You’re standing at the base of Mount Hallasan. You’re carrying a water bottle, a granola bar and your DSLR camera. You know you should’ve left the heavy Canon in your apartment back in Seoul, but you wanted to document this adventure. You certainly couldn’t leave it in the hostel dorm room this morning—so it’s strung around your neck, about to climb a volcano with you.
Mount Hallasan is an active shield volcano in Hallasan National Park on Jeju-do, an island south of the Korean peninsula. At 1,950 metres, Hallasan is the tallest mountain in the country.
You’re taking the Seongpanak Trail up Mount Hallasan. After figuring out the notoriously difficult public transportation, you walk under a banner to officially begin the hike. It’s a 9.6-kilometre one-way, out-and-back trek. It should take seven to eight hours to complete.
This hike isn’t anything like the trails you’re used to trekking back home. Those narrow dirt paths meander through the forest. Deciduous trees offer shade and pine needles freshen the air until you pop out onto an exposed rock with jaw-dropping views of lakes, rivers and waterfalls.
This trail is comprised of stairs, boardwalks and uneven stones that challenge your balance and stress your knees. Rope railings create a boundary between you and the bushes. You’re not used to having nature fenced off.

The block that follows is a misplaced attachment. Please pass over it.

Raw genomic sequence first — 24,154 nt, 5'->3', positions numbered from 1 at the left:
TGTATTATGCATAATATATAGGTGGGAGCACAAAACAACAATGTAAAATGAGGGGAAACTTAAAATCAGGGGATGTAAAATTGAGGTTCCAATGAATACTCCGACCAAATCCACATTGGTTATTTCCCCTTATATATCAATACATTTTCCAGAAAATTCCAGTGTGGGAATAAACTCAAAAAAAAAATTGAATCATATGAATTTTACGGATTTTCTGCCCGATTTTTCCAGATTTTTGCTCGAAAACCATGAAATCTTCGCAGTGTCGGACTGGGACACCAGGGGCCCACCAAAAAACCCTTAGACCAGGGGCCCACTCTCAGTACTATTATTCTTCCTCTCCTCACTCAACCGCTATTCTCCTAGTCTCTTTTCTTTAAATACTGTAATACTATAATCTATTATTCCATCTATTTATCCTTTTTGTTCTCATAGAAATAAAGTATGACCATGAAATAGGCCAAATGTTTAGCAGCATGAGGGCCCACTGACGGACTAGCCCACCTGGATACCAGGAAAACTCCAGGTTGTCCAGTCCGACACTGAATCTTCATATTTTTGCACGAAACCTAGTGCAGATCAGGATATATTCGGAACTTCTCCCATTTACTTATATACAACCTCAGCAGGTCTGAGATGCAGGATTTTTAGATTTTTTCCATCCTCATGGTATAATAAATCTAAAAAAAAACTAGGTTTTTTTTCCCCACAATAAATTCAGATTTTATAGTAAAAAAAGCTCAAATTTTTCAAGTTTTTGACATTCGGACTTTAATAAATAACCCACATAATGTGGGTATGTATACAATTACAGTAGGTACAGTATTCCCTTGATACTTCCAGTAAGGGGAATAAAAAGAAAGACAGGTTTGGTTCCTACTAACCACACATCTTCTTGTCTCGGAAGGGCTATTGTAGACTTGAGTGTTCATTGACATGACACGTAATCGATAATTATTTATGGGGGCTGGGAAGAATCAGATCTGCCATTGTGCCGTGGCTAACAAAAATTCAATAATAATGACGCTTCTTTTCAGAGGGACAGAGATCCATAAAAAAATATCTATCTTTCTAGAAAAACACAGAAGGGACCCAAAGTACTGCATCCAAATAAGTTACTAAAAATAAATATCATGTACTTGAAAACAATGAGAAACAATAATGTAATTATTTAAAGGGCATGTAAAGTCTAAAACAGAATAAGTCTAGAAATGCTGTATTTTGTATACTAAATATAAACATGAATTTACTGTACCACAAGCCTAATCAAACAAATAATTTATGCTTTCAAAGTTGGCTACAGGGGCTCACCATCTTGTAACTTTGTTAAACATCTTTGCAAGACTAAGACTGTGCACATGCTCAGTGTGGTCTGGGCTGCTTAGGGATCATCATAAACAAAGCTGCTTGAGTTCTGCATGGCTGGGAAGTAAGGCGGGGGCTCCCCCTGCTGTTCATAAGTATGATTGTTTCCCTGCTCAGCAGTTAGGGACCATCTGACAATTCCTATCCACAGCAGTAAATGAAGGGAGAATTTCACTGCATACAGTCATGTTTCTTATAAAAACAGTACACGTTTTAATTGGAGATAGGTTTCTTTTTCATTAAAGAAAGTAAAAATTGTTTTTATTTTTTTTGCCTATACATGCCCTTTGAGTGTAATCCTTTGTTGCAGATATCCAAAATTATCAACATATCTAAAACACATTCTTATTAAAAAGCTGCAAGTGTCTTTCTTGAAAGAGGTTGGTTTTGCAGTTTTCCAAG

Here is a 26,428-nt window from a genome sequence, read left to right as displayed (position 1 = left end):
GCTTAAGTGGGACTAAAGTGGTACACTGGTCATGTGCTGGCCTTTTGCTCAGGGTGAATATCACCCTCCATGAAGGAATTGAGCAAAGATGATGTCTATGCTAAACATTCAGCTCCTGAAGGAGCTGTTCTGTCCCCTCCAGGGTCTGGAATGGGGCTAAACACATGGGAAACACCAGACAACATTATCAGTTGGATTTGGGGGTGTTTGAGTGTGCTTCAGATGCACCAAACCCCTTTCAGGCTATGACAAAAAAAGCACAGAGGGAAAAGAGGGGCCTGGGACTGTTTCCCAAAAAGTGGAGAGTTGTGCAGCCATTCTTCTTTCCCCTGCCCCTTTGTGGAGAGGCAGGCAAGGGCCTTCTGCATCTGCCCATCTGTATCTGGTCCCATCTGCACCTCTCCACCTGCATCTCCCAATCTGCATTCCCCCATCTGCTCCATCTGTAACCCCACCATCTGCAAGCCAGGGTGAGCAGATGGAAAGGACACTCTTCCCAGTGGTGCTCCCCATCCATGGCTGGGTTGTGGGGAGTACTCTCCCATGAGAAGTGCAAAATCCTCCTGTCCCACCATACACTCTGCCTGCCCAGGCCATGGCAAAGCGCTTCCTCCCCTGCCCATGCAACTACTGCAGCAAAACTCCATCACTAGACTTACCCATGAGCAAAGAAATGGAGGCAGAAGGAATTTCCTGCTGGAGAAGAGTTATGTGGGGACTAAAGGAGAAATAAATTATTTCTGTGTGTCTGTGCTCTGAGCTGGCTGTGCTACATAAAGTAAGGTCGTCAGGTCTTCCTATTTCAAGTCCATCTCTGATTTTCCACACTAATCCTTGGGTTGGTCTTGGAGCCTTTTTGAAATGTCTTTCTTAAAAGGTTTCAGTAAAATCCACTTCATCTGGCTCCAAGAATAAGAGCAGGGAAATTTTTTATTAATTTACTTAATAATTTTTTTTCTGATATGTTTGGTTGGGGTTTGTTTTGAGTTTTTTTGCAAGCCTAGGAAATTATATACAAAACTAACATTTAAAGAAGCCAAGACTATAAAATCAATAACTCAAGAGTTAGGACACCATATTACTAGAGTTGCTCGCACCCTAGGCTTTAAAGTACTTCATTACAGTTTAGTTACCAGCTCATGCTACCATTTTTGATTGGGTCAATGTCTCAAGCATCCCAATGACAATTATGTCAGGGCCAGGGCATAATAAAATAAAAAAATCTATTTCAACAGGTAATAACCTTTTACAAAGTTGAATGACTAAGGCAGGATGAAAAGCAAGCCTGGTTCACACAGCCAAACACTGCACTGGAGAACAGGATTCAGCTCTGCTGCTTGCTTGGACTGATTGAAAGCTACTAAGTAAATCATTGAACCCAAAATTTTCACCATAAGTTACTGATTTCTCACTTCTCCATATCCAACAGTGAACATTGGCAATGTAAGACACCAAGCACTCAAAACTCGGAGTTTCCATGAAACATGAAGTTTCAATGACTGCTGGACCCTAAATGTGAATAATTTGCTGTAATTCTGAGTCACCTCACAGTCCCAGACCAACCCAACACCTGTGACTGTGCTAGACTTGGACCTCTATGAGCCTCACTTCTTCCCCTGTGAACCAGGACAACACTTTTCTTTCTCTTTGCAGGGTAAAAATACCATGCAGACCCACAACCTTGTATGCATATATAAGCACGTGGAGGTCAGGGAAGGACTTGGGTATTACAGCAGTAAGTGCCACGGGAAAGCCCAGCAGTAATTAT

Most different of all, there are strict rules: you must reach the third checkpoint by 12:30pm to continue your climb, and you must begin your descent by 2pm. You and your hiking buddies arrive at the checkpoint with 30 minutes to spare. By this point, your tank top is discoloured with sweat and you’re considering leaving your DSLR to be picked up by the crowds that swarm the jarring rocks.
Maybe you’ve been spoiled by Canada’s incredible mountains, but even the view from the summit leaves something to be desired. While the sun burns brightly overhead, the horizon is muggy. Pollution and smog hug the hills. You can’t even see the ocean.
With dimming expectations, you look towards the crater lake Baengnokdam, which means “White Deer Lake.” On Google Images, it’s full of stunning blue water; in real life, it’s shallow and brown.
Fighting disappointment and secretly wishing to be back on Jungmun Beach watching surfers tackle the waves, you pull on your bright red bucket hat with an obnoxious Canadian flag and pose for a photo. Younger hikers roll their eyes and look away, but older Koreans smile and try to spark up a conversation with you in a language you can’t speak.
The way down the volcano is long and tedious. You pause to rub your knees and, for a moment, you can see green hills stretch into the distance. You fumble for your DSLR to capture the scene.
That evening, you’ll return to Seogwipo City and sample Jeju’s famous BBQ Black Pig. Or, at least, you think that’s what you ordered. It also might be horse. Soju will be shared, laughter will speckle the restaurant and your legs will ache with that familiar strain of a hike well climbed, no matter where in the world you are.
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